In 2007 Shearwater made the jump from Misra to Matador, culminating in a generously stocked reissue of 2006's excellent Palo Santo. It was a fitting partnership, as the band was beginning to settle into a more eclectic, rock-oriented outfit, raising the bar for its forthcoming "official" Matador debut. At just over 36 minutes, Rook is tailor-made for the dwindling attention span of the information age, but if ever the dated phrase "all killer, no filler" were to apply, it would be here. Jonathan Meiburg's gorgeous, melodramatic lyrics would reek with pretension out of anyone else's mouth, but his increasingly fluid and powerful voice, which is now caught somewhere between Jello Biafra, Jeff Buckley, and Tilt-era Scott Walker, demands full attention from the listener, a notion that often gets swept under the rug in the current lo-fi, D.I.Y. indie rock climate. The production is the band's most concise to date, thanks in part to the removal of at least half the amount of reverb used on previous recordings, allowing more percussive instruments like dulcimer, vibraphone, glockenspiel, harp, and banjo the chance to dance around the fire rather than disappear into the murky darkness that surrounds it. As with all Shearwater records, wildlife (specifically avian) imagery rules the roost. Starlings feast on dead crows, hunters wait in the melting snow for prey and pigs, oxen and even snow leopards drop in to assume positions of great metaphor. Opening track "On the Death of the Waters" plays out like the prologue of a maritime fairy tale, as the narrator waxes sublime from the prow of a ship to the strains of a delicate piano before exploding into a rage of brass, distortion, and drama that sounds like an outtake from Pink Floyd's The Wall. This "calm before the storm" aesthetic dominates Rook, and in another testament to its short running time, works beautifully, illuminating the few straightforward pieces like "Century Eyes," "Leviathan, Bound," and the brooding title track like a centuries-old woodcut, and allowing the tension that permeates the entire affair to ebb and flow naturally, resulting in one of the most heady and satisfying albums of the year.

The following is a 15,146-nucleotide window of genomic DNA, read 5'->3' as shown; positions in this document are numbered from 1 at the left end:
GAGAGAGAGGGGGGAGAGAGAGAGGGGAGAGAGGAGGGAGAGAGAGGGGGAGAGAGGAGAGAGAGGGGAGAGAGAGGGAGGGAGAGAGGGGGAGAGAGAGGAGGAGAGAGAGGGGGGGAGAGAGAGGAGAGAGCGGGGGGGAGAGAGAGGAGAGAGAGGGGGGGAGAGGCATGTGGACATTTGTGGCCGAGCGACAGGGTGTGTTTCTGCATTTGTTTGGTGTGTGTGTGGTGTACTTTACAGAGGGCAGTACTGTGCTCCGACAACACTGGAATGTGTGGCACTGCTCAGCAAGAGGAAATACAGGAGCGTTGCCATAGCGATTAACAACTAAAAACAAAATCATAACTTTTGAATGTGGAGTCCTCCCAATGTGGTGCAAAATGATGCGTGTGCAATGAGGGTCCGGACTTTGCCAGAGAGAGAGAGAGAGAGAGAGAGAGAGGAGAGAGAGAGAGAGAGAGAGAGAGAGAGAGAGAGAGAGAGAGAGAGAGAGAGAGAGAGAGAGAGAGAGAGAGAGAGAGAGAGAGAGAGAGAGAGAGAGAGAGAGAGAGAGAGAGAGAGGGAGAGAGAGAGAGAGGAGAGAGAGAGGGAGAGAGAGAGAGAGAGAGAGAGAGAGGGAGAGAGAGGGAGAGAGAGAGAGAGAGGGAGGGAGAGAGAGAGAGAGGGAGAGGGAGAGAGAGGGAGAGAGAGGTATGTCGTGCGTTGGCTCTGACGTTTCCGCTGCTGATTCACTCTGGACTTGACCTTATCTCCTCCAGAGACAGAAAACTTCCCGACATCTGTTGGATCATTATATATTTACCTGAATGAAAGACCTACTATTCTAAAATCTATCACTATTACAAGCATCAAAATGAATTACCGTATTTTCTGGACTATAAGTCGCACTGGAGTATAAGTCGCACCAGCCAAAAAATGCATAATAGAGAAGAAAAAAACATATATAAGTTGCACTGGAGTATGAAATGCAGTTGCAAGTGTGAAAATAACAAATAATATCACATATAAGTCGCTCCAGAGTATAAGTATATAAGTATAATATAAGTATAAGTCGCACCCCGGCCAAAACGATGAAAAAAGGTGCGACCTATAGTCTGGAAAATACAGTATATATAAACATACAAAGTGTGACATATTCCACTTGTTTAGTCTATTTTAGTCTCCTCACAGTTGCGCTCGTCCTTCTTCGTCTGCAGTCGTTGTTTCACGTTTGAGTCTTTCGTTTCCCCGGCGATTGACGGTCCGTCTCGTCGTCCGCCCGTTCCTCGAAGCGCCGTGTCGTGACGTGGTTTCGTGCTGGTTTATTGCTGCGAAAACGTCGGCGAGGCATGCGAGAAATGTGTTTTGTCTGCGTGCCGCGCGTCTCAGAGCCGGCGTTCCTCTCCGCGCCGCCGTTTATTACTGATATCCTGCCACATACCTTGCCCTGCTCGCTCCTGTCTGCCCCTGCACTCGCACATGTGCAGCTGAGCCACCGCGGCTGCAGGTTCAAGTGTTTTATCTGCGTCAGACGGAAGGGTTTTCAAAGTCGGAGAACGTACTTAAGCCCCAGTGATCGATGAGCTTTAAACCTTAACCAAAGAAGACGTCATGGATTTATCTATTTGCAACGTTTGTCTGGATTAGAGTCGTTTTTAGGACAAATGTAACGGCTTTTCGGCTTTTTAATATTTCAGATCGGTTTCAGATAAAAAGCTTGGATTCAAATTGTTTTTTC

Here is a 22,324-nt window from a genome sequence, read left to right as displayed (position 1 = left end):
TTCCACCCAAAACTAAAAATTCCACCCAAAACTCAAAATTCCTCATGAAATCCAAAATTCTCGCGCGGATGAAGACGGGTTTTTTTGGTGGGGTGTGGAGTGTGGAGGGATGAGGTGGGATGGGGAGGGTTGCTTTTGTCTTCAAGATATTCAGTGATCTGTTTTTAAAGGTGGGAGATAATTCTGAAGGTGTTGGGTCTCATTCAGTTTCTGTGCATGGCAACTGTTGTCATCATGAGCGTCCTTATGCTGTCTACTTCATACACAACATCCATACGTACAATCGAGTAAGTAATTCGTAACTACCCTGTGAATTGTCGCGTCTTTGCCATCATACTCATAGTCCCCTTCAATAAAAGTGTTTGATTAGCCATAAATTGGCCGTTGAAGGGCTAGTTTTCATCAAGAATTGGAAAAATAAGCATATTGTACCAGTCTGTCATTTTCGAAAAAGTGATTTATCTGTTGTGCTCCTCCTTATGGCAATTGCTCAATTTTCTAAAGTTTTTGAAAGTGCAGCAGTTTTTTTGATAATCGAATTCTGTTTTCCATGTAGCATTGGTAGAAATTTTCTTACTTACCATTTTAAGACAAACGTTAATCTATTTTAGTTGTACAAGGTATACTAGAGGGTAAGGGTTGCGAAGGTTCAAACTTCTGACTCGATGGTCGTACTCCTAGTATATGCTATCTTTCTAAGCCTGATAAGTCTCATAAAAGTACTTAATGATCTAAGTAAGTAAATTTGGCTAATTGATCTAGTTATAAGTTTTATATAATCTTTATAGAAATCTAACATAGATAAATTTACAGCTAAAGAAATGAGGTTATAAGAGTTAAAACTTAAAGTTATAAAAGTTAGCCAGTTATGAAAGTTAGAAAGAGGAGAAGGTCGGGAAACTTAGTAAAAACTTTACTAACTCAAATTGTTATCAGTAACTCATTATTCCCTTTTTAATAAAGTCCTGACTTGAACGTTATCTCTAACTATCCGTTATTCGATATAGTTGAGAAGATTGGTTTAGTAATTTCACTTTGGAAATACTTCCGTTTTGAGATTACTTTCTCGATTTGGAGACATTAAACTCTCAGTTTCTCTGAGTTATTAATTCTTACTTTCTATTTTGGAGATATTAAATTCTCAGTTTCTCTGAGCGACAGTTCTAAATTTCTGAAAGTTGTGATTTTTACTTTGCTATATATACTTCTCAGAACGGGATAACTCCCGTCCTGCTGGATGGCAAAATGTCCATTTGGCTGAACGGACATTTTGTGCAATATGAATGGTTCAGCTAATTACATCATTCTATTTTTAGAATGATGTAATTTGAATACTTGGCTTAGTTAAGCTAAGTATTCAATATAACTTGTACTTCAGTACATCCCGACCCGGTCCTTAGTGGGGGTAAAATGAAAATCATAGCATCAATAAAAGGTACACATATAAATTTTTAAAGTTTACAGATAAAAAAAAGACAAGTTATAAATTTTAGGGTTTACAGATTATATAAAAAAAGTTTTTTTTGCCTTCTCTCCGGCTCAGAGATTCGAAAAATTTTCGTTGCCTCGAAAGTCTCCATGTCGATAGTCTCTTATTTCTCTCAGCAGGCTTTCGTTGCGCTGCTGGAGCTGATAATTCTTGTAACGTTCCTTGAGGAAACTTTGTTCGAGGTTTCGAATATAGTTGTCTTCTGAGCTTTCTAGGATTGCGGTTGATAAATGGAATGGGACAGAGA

AllMusic Review by James Christopher Monger